Iquique and Humberstone are two great options to add to your trip to Northern Chile!
Pronounced “Ee-kee-keh”, Iquique is one of the northernmost cities in Chile, topped only by Arica. It’s a port town, with popular beaches and set at the base of enormous sandhills. The city’s history and location is a source of pride for the Chilean people, both for its mineral resources and wartime efforts. Its flat areas are well-signed tsunami danger areas. Lastly, for whatever reason, Iquique has a tax-free centre, known as Zofri. It is therefore a popular place to buy electronics, perfumes and alcohol; just be aware of your limits…
Iquique is probably most famous for its war history – in 1879, strained relations between Chile, Peru and Bolivia were pushed into war by arguments over mineral resources and land ownership. Controlling the (then Peruvian) port of Iquique meant a great deal. Even though Chile’s navy presence was poor, Chilean naval officer Arturo Prat Chacón sailed out to meet the Peruvian offensive and to do the very best he could to hold Iquique for Chile. Despite a sound thrashing, Arturo Prat is remembered for his loyalty and courage. You’ll notice that Chileans honour their heroes by naming things after them (quite a lot). There are, therefore, many many streets called Arturo Prat in Chile.
Things to see
Main square: The square, Plaza (Arturo) Prat, is actually really beautiful. It’s surrounded on all sides by stately old buildings, it’s clean and has a great clock tower in the centre. The square is often host to live music, dancing, orchestras and singers. There’s also entertainment for kiddies, including some of the weirdest pony-rides I’ve ever seen (I don’t want to ruin the fun by telling you, just make sure you check it out), small markets and a few restaurants. Definitely make time to see the square. Late afternoon/ evening is a great time to visit – the markets are open and in full swing, people are milling about and the restaurants are beginning to take in diners.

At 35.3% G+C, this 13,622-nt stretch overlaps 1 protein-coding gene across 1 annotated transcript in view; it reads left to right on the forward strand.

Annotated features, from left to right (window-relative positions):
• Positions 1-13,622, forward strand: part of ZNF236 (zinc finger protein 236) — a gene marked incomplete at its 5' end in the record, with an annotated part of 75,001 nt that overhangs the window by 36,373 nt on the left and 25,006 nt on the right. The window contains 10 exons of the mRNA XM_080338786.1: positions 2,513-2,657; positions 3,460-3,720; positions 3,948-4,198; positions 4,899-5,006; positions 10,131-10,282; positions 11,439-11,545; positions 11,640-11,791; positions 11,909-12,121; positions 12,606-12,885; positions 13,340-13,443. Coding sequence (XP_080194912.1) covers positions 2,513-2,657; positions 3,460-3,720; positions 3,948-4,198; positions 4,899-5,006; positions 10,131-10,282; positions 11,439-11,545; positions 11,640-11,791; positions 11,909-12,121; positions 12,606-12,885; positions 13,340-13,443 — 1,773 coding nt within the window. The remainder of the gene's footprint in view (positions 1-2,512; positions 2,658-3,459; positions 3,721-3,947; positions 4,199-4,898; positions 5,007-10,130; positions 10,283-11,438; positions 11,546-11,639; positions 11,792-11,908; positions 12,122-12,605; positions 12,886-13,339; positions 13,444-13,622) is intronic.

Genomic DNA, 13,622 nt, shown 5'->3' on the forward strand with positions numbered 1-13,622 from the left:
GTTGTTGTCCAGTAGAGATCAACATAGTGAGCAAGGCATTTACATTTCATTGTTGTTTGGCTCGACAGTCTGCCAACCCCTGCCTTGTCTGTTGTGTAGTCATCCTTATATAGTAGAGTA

The beach: It stretches most of the bay and is an easy walk from the square area. Don’t mind the extremely strong ocean smell (sounds stupid, but wait until you smell it), just keep walking past the rocks until you get to the sandy part. There are people walking around singing their wares – “helados, bebidas, ensalada fruta…” Beachgoers seem to settle in for the entire day. If you have them, take beach chairs, umbrellas, plenty of water and suncream and maybe bucket and spade. There doesn’t seem to be a lot of food available nearby, so if you’re planning on staying all day, consider taking a picnic. Swimming, boarding and surfing are all possible here.
The sand hills/ desert: Iquique is just to the west of the Atacama Desertand is one of the driest towns on earth. As a result, dust and dirt are the main annoyances here. Iquique backs on to the foothills of a big sandy-looking mountain and also, a huge sand dune called Cerro Dragón. If you drive up the hill towards Alto Hospicio, look out for a small dirt area where you can pull off the road – there are no signs for it and it’s a bit dangerous because of the speeding traffic, but it’s a great lookout point. If you can get it at the right light/ angle, like at dusk, it’s an impressive photo opportunity and you can understand the “dragon” moniker.